Straight from the downhill though we entered our second significant climb but the GingaNinja had paired up with one of the lovely runners and I had got chatting to a lovely chap called Kev who like me had a youngster and was a Mountain Buggy user for taking his son out. Of course we chatted about the Unirider but also general running and this helped make the event much more fun for all. Of course ASK and I circled back to ensure that we all stayed together – this was very much a family race – and we continued to shout encouragement as the race progressed.

As we entered the next downhill we went a little quicker but my problem was that the heavy rain had stayed on the race course and ASK was getting mildly wet feet, actually very wet feet – thankfully like the superhero she is she didn’t complain and we thundered down the hill being greeted by the returning runners from the turnaround point.

We passed through what looked like a country house at the turning point and passed a grandfather and granddaughter running together – both looking brilliant and I used the young lady as an example to ASK of what she could be doing if she carries on being active. ASK was excited by this as the girl was almost all in pink!

The final climb was also the most challenging given the water on the course and its steep nature but both myself and the GingaNinja gave it our all and I suggested that we would wait at the top of the hill for her (and shout out support of course). I wheeled in behind the lovely marshal but had made a minor miscalculation in my turning circle and ASK fell off the Unirider for the first time. Thankfully we were almost stopped and no harm was done other than some wet gloves and a bit of a shock. There were also a few tears and so I cuddled my awesome little daughter and said, ‘don’t tell your mum’. She replied with the, ‘alright dad’ and jumped straight back on. However, her hands were now cold and with the rain still heavy she wanted to finish.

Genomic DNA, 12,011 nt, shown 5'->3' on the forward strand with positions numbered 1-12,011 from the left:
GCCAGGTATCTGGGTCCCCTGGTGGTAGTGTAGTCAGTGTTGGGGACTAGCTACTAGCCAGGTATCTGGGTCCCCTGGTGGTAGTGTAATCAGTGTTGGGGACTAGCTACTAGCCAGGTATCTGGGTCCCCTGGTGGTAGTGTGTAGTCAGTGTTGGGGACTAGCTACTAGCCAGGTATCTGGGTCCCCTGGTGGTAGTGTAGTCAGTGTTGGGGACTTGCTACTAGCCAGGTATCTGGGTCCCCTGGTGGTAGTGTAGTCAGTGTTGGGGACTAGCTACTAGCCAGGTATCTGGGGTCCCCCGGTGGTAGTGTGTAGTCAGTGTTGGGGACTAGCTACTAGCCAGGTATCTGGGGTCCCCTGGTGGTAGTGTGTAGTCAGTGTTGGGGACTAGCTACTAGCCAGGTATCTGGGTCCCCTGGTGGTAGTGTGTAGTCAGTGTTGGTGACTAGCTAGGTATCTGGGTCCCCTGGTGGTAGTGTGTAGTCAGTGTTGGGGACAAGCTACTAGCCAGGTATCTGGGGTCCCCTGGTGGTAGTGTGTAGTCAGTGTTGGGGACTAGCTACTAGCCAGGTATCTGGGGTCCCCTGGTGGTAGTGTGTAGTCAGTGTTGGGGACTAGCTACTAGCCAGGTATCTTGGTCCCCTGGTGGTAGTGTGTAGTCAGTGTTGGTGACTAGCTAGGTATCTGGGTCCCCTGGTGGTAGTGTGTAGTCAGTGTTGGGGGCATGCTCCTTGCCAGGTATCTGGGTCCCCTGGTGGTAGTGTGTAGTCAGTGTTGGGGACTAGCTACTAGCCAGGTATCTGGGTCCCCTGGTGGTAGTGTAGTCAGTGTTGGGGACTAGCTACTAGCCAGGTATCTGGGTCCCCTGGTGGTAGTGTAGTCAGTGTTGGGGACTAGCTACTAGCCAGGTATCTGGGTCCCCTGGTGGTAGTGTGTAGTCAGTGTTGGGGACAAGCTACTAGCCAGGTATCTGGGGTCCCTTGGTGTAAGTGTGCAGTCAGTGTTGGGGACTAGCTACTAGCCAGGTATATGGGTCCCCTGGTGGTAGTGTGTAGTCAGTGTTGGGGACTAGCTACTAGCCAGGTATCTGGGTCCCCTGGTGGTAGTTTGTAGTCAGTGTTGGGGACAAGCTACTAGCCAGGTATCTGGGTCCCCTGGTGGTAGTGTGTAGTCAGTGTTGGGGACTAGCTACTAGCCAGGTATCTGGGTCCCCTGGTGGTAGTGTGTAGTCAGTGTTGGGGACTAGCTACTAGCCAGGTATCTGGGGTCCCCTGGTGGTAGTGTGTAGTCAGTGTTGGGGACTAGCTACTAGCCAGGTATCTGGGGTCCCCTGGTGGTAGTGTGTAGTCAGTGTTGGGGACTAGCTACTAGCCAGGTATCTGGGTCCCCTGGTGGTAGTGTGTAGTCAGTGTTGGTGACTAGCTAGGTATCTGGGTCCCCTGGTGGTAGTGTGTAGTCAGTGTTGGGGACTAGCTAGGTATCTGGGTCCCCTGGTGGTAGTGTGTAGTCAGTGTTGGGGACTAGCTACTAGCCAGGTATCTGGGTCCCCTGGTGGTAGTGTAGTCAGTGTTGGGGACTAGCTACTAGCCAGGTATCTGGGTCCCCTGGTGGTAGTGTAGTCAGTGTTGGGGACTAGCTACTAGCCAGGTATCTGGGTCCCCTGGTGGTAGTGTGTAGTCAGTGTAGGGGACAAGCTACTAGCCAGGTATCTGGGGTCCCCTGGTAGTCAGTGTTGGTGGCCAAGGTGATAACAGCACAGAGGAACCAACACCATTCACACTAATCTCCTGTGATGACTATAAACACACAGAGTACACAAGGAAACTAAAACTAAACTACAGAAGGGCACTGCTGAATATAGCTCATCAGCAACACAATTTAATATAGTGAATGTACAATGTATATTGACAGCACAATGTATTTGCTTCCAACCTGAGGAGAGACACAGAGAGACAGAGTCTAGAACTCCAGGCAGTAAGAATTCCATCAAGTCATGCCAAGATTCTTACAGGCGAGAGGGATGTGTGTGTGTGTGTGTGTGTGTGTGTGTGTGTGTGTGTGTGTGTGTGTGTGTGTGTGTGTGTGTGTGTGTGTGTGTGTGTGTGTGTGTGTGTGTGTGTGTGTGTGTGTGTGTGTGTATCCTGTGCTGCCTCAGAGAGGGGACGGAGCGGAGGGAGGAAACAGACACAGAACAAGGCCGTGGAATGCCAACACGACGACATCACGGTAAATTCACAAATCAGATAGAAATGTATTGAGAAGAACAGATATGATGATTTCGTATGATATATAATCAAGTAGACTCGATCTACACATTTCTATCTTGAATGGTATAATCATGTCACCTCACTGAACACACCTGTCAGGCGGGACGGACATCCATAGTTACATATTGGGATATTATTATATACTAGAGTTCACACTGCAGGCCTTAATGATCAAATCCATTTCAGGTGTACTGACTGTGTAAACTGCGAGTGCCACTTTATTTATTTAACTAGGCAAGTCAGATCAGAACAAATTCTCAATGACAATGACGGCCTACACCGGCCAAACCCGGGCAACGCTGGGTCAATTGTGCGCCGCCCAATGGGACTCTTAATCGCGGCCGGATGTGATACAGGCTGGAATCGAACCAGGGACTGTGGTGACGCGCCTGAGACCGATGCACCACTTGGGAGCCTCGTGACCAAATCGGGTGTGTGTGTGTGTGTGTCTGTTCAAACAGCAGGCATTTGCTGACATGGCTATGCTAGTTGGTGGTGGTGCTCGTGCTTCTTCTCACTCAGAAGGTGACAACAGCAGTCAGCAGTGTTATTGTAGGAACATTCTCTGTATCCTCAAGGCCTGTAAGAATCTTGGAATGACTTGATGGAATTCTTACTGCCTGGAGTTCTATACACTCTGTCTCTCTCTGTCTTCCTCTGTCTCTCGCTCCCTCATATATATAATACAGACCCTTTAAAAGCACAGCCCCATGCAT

I told the GingaNinja what had happened and all credit to both of them we sped up to get back to the warm as fast as possible. The downhill was fun and I think we all enjoyed the run into the line with people cheering my daughter in and I heard the GingaNinja gave her name called out.

We finished and collected medals (mine immediately becoming the property of ASK) and headed indoors where we stripped off and put on warmer kit. What a belter!

Conclusions: Incredibly family friendly, lots of youngsters doing the child’s race, lots involved with their parents and grandparents in the main race. A nice, warm village hall at the start and a really, really fantastic route that could be as fast or as sedate as you wanted. The Lamberhurst races should be everyone’s start to the year and with the opportunity to grab a wonderful medal who wouldn’t want to do this on a wet New Years Day? Another great event from Nice Work and thanks for letting ASK take part with the Unirider, we are very grateful.

ASK, the GingaNinja and I were having a pretty damn fine time at the Mince Pi: A Race of Two Decimal Places until at the final 300 metres the GingaNinja offered ASK a choice… and then meltdown occurred. Oh dear

Pre-race the GingaNinja had indicated that a lack of any training was probably going to hinder her progress and she would consider a single lap without stopping a decent measure of success. I suggested that ASKruns and I would accompany her to provide moral support and also earn the toddler another medal, I would then continue to run the marathon or ultra distance.

We arrived at the race registration at just the right time to avoid getting too cold despite having to help a woman move her 4×4 from the slip road of the motorway to the curb – I feel for her husband who left the car without any fuel in it – she was going to be furious with him when she got home., I digress…